Paul Metsa Crafts Theatrical Blue Guitar Highway

Categories: Theater

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Photo by Jim Vasquez
Paul Metsa.
Three years ago, Paul Metsa took a lifetime of playing music, and the experience of growing up on the Iron Range, and turned it into a book, Blue Guitar Highway.

Metsa's Americana music finds a new venue this weekend, when he premieres a theatrical version of the book at the Phoenix Theatre in Minneapolis.

See also:
An Oral History of the CC Club Jukebox

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Motown: The Musical: Berry, Just Shut Up and Let Them Sing

Categories: Theater

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Photo by Joan Marcus
The faux-Temptations in action in Motown: The Musical.
Motown: The Musical reeks of a vanity project. It's subject? Motown founder Berry Gordy. It's author? Berry Gordy.

The difference here? Gordy has access to some of the finest R&B, soul, funk, and pop music of the last half century.

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The Book of Mormon Returns with Another Round of Profane Joy


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7th House Goes into the Belly of Jonah and the Whale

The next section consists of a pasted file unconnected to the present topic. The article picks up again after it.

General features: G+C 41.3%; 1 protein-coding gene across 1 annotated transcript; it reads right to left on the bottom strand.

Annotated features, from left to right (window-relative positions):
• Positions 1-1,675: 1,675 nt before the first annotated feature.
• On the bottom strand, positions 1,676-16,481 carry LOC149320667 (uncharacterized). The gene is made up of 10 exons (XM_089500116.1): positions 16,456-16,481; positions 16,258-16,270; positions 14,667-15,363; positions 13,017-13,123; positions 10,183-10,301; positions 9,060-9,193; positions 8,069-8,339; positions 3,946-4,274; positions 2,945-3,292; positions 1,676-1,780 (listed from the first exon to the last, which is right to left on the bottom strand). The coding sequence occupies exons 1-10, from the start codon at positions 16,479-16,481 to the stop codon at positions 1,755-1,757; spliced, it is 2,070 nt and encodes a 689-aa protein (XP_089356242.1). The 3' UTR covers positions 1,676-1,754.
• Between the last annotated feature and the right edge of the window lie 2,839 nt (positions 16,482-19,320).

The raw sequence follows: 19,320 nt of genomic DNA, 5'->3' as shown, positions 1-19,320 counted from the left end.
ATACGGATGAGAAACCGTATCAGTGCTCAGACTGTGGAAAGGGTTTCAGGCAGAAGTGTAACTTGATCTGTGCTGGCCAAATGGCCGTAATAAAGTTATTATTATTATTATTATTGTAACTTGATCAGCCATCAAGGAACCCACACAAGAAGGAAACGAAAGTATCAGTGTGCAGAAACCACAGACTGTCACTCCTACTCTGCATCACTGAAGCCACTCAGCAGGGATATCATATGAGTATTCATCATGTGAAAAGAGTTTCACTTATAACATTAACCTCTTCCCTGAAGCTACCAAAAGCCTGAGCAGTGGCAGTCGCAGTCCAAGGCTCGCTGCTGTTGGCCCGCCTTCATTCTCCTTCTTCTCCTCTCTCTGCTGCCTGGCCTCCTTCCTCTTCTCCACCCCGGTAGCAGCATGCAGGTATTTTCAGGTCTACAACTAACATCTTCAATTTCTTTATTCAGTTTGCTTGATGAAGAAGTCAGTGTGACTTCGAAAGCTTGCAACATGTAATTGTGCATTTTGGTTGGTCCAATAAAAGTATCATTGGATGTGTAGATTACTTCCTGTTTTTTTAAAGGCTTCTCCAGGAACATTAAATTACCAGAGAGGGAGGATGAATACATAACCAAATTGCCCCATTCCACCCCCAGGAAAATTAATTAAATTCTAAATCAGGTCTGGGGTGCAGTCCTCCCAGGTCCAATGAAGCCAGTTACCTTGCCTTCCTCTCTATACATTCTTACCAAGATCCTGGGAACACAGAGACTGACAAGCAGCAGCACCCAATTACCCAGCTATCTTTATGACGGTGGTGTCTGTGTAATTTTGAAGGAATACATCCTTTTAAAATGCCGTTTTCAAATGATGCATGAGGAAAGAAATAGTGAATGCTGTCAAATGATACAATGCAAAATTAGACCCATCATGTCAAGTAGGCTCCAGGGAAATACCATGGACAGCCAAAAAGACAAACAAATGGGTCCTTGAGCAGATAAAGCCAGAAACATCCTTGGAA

Categories: Theater

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Image courtesy of 7th House Theater
Usually, a new musical arrives following years of development and work, often with a few workshops, or with a tryout out of town.

Not so for 7th House Theater. The company's new work, a bluegrass-infused retelling of Jonah and the Whale, has been devised and developed during 2014, and will premiere this weekend at the Dowling Studio at the Guthrie Theater.

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Little Shop of Horrors Goes Minimalist to Great Delight

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The Hothouse Is a Sharp and Funny Shock to the System

Categories: Theater
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Heidi Bohnenkamp
Sara Marsh, Mark Benninghofen
Harold Pinter's The Hothouse is a dark, brutal, and often very funny exercise in faceless oppression. Think Tinker Tailor Soldier Spy crossed with The Office.

The action takes place on Christmas Day in a nameless British institution, circa the 1960s, where the objective is vague. Is it a mental institution, or a place where the government can extract secrets?

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The Longest Night Embraces the Darkness, Finds the Light

Categories: Theater

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Photo courtesy of Open Eye Figure Theatre
Bradley Greenwald and Sonja Thompson.
Considering the weather has been more like London (minus the rampaging mobs of Keep Left signs) than the Twin Cities over the last few days, a pick-me-up was in order.

Bradley Greenwald's celebration of the solstice was just the ticket.

See also:
Bradley Greenwald Prepares to Explore
The Longest Night


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Dark & Stormy Gets Into the Holiday Spirit (?) with Harold Pinter's The Hothouse

Categories: Theater

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Photo by Heidi Bohnenkamp
The cast of The Hothouse. Front: Robert Dorfman and Sara Marsh. Back: John Catron, Bill McCallum, and Mark Benninghofen.